Home Life & Style NHS rolls out 'health MOTs' for older patients arriving at A&E

NHS rolls out 'health MOTs' for older patients arriving at A&E

Nurse checking senior woman's blood pressure in exam room

Tests will include blood pressure, heart health, mobility and malnutrition checks (Image: Getty)

Older people who end up in A&E will be offered “health MOTs” to ensure they get the right care and reduce their risk of hospital admissions.

Extra checks are being rolled out for patients over the age of 65 with frailty-related conditions to ensure they are directed to the right support.

Speaking at the NHS ConfedExpo annual conference in Manchester on Wednesday, NHS chief executive Amanda Pritchard is expected to describe the scheme as a “lifeline” for older patients.

She will say: “Health MOTs at the front door of A&Es for older people could be a lifeline for many – from blood pressure tests to a review of their falls’ history, these checks mean patients can be assessed quickly and directed to the right support for their needs.”

Frailty is a growing concern for the NHS due to the UK’s ageing population.

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Elderly lady in a hospital bed under observation with healthy issues Heart monitor

It is hoped the scheme will reduce admissions by helping people access support (Image: Getty)

The ONS UK 2021 census showed over a sixth (19 percent or 11.1 million) of the population were aged 65 and over – a figure which is estimated to increase to 25 percent in the next 20 years. 

Around one million patients aged over 75 are admitted to hospital every year in England, and a fifth of those are considered severely frail.

The population living with frailty is expected to increase by 148 percent by 2035, according to NHS England.

Under measures set out in the updated NHS urgent and emergency recovery plan last month, hospitals are expected to offer the health MOT checks to identify frailty 10 hours a day, seven days a week.

Some had already launched schemes in recent years but all hospitals are now being asked to roll it out, NHS England said.

Patients who are found to require extra care can be directed to services such as fall-prevention or dementia support.

It is hoped the initiative will prevent thousands of unnecessary admissions, allowing more patients to receive care on the same day and return home more quickly.

Falls are one of the main reasons older people end up in hospital. There were over 200,000 emergency admissions due to falls in 2022/23 among those aged 65 and over, according to data from the Office of Health Improvement and Disparities.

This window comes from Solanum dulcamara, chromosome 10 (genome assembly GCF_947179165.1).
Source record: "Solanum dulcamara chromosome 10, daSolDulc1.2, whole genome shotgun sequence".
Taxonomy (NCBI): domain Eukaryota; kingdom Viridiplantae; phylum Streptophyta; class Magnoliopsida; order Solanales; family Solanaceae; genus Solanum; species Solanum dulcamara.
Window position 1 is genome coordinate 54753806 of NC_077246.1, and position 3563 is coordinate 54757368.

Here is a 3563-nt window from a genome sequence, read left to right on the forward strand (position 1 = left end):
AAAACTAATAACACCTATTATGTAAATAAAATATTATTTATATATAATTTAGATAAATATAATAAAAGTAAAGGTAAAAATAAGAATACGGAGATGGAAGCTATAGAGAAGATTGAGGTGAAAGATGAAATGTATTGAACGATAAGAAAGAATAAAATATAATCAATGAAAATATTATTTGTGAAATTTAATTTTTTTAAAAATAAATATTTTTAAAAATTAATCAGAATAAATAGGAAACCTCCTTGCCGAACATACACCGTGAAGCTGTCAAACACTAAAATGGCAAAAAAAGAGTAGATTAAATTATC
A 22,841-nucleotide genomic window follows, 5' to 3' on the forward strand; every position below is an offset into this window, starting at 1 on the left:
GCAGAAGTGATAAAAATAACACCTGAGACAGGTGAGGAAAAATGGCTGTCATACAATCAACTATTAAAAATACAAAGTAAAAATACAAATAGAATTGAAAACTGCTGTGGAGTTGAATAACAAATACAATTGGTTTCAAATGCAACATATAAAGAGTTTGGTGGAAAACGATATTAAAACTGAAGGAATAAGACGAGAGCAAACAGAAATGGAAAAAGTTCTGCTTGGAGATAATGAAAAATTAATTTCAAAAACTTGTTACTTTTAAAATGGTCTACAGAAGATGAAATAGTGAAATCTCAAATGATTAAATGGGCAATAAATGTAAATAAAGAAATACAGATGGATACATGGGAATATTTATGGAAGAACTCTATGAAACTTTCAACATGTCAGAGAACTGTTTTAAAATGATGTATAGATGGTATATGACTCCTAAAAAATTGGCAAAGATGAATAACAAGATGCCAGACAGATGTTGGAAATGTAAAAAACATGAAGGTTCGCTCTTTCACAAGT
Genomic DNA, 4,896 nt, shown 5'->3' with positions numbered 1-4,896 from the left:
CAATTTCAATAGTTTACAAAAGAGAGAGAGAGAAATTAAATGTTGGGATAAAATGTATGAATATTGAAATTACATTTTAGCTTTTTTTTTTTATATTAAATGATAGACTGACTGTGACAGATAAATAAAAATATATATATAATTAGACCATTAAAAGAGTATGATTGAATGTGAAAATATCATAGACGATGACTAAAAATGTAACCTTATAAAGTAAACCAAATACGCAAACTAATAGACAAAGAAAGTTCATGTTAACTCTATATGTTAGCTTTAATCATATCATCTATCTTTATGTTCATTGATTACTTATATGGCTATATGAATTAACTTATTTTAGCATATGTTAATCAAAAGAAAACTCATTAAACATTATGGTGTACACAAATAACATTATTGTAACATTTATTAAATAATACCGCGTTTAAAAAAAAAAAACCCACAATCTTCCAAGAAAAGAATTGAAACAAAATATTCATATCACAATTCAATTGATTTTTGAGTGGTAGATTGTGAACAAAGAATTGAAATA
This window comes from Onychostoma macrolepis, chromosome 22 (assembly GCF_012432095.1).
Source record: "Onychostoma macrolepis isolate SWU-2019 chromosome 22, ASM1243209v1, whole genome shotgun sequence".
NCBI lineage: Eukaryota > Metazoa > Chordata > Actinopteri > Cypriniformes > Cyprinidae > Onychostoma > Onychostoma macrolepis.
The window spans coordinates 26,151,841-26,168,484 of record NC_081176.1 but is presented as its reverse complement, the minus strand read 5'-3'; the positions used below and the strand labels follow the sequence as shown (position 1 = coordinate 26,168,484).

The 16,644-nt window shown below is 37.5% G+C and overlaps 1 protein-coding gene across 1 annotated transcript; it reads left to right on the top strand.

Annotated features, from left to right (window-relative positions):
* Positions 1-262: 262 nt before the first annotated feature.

The NHS has also introduced nationwide urgent community response teams who deal with 999 calls for problems including falls, diabetes support, or confusion.

Ms Pritchard will add: “With rising demand for care, it is vital that we continue to adapt our services to meet the growing and changing needs of patients – which is why, as part of our urgent and emergency care recovery plan, we have asked NHS hospitals to introduce practical measures to ensure older people get the care and support they need.

“While some people do need to be admitted, it isn’t always the most suitable place for older patients’ needs, and they can also rapidly lose mobility while in hospital.”

Half of frail older patients who are admitted experience functional decline by the time they are discharged, NHS England said. And up to half can become incontinent within 48 hours of admission.

During the first week in hospital, patients can see their muscle strength reduced by up to 10 percent, and circulation reduced by up to 25 percent. 

Hospitals across the country have introduced schemes to prevent deconditioning for older patients who must be admitted.

Examples include chair-based exercises like yoga, “race track” routes on wards, static pedals for patients receiving dialysis, or care home pedometers for residents to do virtual coastline walks. 

Other updates to the Urgent and Emergency Care Recovery Plan include cash incentives for hospitals that do not leave patients waiting in A&E for 12 hours or more.

The NHS will also expand its use of virtual wards in a bid to free up space in emergency departments.

Sir Julian Hartley, chief executive at NHS Providers, said more investment and resources were needed to ensure growing numbers of older patients get the right care.

He added: “Half of hospital inpatients aged over 65 are affected by frailty and the growing number of people with frailty will have a significant impact on future health and care services.

“Community health services are spearheading innovative care for people with frailty, supporting them to stay well in their own homes, with some trusts already providing front-door frailty services within hospitals.

“But too many frail people who need well-planned, joined-up care still aren’t getting the support they need.

“National policy-makers must support trusts and local health system partners with more investment and resources in the community to make sure that patients can have the right care at the right time in the right place.”


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